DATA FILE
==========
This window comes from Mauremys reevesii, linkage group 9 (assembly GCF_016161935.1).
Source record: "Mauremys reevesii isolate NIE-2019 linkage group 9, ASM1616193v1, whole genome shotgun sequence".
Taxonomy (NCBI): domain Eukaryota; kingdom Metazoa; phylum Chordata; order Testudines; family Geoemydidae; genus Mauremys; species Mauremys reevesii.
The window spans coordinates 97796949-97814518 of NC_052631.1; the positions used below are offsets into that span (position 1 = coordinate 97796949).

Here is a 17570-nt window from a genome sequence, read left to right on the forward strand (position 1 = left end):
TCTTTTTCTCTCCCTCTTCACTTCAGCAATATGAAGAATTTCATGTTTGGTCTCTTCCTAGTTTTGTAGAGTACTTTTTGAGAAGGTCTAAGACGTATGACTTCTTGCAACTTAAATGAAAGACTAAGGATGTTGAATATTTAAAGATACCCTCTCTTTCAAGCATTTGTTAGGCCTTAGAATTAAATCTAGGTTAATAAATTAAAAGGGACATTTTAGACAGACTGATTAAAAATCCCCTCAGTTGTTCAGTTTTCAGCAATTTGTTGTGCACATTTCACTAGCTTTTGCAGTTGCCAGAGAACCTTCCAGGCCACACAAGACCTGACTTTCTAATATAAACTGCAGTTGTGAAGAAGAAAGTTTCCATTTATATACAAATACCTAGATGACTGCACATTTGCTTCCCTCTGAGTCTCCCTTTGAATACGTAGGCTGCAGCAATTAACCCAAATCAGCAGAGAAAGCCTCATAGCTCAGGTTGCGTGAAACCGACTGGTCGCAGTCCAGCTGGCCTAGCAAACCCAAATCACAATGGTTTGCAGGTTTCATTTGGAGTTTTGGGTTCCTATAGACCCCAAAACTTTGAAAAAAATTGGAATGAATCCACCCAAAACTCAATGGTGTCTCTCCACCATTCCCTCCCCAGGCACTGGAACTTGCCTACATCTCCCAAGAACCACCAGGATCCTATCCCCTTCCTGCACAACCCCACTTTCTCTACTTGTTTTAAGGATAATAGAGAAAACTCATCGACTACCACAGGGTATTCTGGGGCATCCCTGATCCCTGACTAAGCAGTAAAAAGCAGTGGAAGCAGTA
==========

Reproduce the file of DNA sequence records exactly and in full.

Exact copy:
This window comes from Mauremys reevesii, linkage group 9 (assembly GCF_016161935.1).
Source record: "Mauremys reevesii isolate NIE-2019 linkage group 9, ASM1616193v1, whole genome shotgun sequence".
Taxonomy (NCBI): domain Eukaryota; kingdom Metazoa; phylum Chordata; order Testudines; family Geoemydidae; genus Mauremys; species Mauremys reevesii.
The window spans coordinates 97796949-97814518 of NC_052631.1; the positions used below are offsets into that span (position 1 = coordinate 97796949).

Here is a 17570-nt window from a genome sequence, read left to right on the forward strand (position 1 = left end):
TCTTTTTCTCTCCCTCTTCACTTCAGCAATATGAAGAATTTCATGTTTGGTCTCTTCCTAGTTTTGTAGAGTACTTTTTGAGAAGGTCTAAGACGTATGACTTCTTGCAACTTAAATGAAAGACTAAGGATGTTGAATATTTAAAGATACCCTCTCTTTCAAGCATTTGTTAGGCCTTAGAATTAAATCTAGGTTAATAAATTAAAAGGGACATTTTAGACAGACTGATTAAAAATCCCCTCAGTTGTTCAGTTTTCAGCAATTTGTTGTGCACATTTCACTAGCTTTTGCAGTTGCCAGAGAACCTTCCAGGCCACACAAGACCTGACTTTCTAATATAAACTGCAGTTGTGAAGAAGAAAGTTTCCATTTATATACAAATACCTAGATGACTGCACATTTGCTTCCCTCTGAGTCTCCCTTTGAATACGTAGGCTGCAGCAATTAACCCAAATCAGCAGAGAAAGCCTCATAGCTCAGGTTGCGTGAAACCGACTGGTCGCAGTCCAGCTGGCCTAGCAAACCCAAATCACAATGGTTTGCAGGTTTCATTTGGAGTTTTGGGTTCCTATAGACCCCAAAACTTTGAAAAAAATTGGAATGAATCCACCCAAAACTCAATGGTGTCTCTCCACCATTCCCTCCCCAGGCACTGGAACTTGCCTACATCTCCCAAGAACCACCAGGATCCTATCCCCTTCCTGCACAACCCCACTTTCTCTACTTGTTTTAAGGATAATAGAGAAAACTCATCGACTACCACAGGGTATTCTGGGGCATCCCTGATCCCTGACTAAGCAGTAAAAAGCAGTGGAAGCAGTA